Ensuring a Future

Solar Flare

Impressed by the research being done and the care her golden retrievers, including Solar Flare, pictured here, receive at the School of Veterinary Medicine, Linda Nelson, right, and her husband, John, included the School in their estate plans.

Few of us can resist a golden retriever. Big, lovable, friendly. When Linda Nelson visited Malagold Kennels in DeForest, she expected to come home with a female golden retriever puppy. Instead, she met a pack of adults, discovered no puppies were available and was offered part-ownership in one of the boys.

And so a love story began. Big Guy was “stunning, well-behaved, friendly, warm, sweet – and then he flopped over on his back,” Nelson remembered. She was sold, and Big Guy, who turned out to be one of the top 20 goldens in the country, was extraordinary. Today, she and her husband, John, share their home with Malagold’s Solar Flare, their fifth golden. The couple has had as many as three golden retrievers at once, and they give the dogs cowboy hats to wear for birthdays. “We adore our dogs,” Linda Nelson said. “They’re our kids.”

Even after they’re gone, the Nelsons will continue to help the animals they love through their estate gift to the University of Wisconsin School of Veterinary Medicine. After losing two dogs to cancer and watching the breed’s life expectancy decline, the Nelson gift is targeted for cancer research. “This is a huge, huge research project,” said Linda Nelson, who wishes she could spread the word to attract far more money for the project.

“Bequests are critically important to the future of the School of Veterinary Medicine,” Associate Dean Mark Markel said. Ten years ago, the school received about $800,000 a year in gifts; today, the total is closer to $6 million and half of that amount comes from estate gifts. Last year, a $3.5 million estate gift established an endowment that provides about $150,000 for scholarships a year. An earlier estate gift endowed a chair and laboratory in comparable oncology, which advances cancer treatment for animals and humans. “Bequests build a pipeline, so future generations are going to benefit from those gifts,” Markel said.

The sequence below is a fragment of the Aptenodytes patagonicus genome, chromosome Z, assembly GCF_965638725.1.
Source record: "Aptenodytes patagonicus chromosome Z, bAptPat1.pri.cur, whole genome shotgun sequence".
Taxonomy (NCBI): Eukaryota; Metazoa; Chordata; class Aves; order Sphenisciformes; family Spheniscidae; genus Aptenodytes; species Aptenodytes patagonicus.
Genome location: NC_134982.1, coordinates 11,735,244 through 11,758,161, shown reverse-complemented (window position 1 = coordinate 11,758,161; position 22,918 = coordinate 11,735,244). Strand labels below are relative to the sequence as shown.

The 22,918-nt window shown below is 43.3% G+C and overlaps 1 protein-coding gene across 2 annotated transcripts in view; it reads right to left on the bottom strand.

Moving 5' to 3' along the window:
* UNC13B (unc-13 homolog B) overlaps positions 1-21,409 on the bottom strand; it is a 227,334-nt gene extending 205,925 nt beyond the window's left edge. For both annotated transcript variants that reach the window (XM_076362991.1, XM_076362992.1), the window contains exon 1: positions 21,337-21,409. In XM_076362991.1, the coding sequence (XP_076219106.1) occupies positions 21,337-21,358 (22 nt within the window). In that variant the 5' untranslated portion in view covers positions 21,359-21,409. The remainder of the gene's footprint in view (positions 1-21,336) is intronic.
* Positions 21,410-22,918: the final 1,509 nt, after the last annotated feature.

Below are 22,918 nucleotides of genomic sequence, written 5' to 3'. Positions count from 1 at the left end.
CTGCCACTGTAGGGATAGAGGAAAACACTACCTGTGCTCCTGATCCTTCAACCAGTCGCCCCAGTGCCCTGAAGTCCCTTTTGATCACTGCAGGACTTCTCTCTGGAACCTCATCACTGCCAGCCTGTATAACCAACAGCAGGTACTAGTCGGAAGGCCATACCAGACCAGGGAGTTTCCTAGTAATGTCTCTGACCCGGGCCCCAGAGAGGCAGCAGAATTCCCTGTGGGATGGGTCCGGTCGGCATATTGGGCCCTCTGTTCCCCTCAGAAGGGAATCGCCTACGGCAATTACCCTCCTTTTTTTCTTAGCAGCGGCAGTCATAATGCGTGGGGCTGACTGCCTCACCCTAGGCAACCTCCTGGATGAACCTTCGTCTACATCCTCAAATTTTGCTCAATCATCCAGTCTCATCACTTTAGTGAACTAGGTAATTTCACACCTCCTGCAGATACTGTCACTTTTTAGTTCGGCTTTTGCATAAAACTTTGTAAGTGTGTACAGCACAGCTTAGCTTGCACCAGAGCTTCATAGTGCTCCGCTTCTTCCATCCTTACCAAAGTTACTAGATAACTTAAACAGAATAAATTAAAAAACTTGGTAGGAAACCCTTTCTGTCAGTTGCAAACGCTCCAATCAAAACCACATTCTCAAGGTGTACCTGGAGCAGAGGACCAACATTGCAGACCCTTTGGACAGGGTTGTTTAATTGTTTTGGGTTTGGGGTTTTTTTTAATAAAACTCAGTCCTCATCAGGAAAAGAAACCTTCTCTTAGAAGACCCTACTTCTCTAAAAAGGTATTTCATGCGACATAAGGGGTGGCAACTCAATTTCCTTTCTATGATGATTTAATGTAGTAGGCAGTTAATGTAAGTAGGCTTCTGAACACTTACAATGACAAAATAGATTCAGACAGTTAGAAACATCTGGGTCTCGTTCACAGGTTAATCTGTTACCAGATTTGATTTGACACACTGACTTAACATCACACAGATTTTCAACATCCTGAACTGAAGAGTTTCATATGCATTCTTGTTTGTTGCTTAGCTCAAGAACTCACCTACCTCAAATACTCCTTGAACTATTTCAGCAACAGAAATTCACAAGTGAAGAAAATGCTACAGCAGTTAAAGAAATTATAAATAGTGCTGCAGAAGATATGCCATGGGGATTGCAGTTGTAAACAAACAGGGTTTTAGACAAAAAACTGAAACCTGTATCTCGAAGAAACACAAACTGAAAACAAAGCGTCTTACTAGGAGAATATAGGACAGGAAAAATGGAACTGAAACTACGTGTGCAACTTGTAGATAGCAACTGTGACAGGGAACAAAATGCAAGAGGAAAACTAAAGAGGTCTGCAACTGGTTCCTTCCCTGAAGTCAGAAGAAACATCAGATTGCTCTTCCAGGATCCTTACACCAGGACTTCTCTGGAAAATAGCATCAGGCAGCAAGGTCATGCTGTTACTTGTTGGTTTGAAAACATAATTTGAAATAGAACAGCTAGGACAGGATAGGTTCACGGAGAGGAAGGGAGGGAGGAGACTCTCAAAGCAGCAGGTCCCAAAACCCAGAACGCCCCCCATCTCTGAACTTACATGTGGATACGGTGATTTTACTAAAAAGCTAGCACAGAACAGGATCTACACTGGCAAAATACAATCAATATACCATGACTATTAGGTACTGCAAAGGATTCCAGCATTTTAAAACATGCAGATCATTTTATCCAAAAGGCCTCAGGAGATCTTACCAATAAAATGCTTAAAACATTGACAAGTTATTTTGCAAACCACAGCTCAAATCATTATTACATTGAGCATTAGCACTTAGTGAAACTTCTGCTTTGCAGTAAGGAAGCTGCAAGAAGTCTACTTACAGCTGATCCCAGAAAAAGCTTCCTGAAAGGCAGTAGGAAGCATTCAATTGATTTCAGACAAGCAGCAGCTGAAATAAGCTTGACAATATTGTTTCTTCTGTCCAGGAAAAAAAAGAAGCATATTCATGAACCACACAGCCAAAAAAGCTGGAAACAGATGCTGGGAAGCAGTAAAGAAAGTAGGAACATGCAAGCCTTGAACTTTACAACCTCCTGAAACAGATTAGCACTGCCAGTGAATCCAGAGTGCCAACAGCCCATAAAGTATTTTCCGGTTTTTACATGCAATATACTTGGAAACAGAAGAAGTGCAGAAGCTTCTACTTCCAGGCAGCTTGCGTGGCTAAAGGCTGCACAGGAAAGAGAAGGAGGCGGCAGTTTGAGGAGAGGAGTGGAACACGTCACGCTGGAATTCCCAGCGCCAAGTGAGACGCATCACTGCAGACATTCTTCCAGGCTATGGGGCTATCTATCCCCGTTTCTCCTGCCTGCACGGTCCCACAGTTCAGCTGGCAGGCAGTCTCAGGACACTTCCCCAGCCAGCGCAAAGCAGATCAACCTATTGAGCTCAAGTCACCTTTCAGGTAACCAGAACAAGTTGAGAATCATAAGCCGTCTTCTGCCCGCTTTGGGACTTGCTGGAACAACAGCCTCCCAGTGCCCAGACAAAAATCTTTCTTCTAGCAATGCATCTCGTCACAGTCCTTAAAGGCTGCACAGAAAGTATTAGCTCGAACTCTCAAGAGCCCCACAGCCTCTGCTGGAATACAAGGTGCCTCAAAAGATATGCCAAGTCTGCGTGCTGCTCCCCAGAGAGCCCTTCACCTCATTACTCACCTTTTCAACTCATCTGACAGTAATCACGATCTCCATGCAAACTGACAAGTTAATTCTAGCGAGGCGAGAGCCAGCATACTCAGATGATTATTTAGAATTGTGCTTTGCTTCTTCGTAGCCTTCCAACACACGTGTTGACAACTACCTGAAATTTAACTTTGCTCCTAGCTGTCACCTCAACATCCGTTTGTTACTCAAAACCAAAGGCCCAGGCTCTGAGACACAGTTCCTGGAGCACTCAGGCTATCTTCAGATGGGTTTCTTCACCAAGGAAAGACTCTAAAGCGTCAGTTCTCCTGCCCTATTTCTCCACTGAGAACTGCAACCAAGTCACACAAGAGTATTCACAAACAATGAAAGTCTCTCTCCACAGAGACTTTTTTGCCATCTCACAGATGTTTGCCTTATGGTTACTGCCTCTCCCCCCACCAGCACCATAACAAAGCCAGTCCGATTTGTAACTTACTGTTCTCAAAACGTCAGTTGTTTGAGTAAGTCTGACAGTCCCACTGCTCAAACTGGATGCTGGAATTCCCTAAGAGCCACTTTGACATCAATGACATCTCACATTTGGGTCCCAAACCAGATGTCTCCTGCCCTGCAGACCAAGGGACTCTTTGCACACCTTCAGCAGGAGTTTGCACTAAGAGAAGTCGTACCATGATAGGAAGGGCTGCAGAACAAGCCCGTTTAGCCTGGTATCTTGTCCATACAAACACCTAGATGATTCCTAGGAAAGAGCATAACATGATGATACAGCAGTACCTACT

“I am living evidence that research and innovation can lead to a better and longer life.”

John Nelson

The Nelsons are still young but knew it was time to put their estate in order. They also made bequests to the Nelson Institute for Environmental Studies, named after environmentalist Gaylord Nelson, and the College of Engineering. “It occurred to us we ought to be responsible about these things while we were still able,” John Nelson said. He called it a recognition of the uncertainty of life. “We have had very good and successful lives,” Linda Nelson added. “However, we were forced by health events to recognize that we might not be around for as long as we’d hoped. And frankly, since our great dogs are lousy money managers, we needed to make a plan for our estate.”

Supporting canine cancer research made sense to John Nelson, who was successfully treated for cancer with measures not available 20 years ago. “I am living evidence that research and innovation can lead to a better and longer life,” he said. Chair of the Nelson Institute’s Board of Visitors, Nelson believes the organization will continue to be an environmental foundation for the university community as it works on matters significant to the human condition. In engineering, where he is an adjunct faculty member, Nelson wants to encourage a very good program that the industry finds beneficial.

Making an estate gift is not about being remembered, John Nelson said. “I just think it’s part of a continuum and a responsibility one has when one has means beyond needs.”

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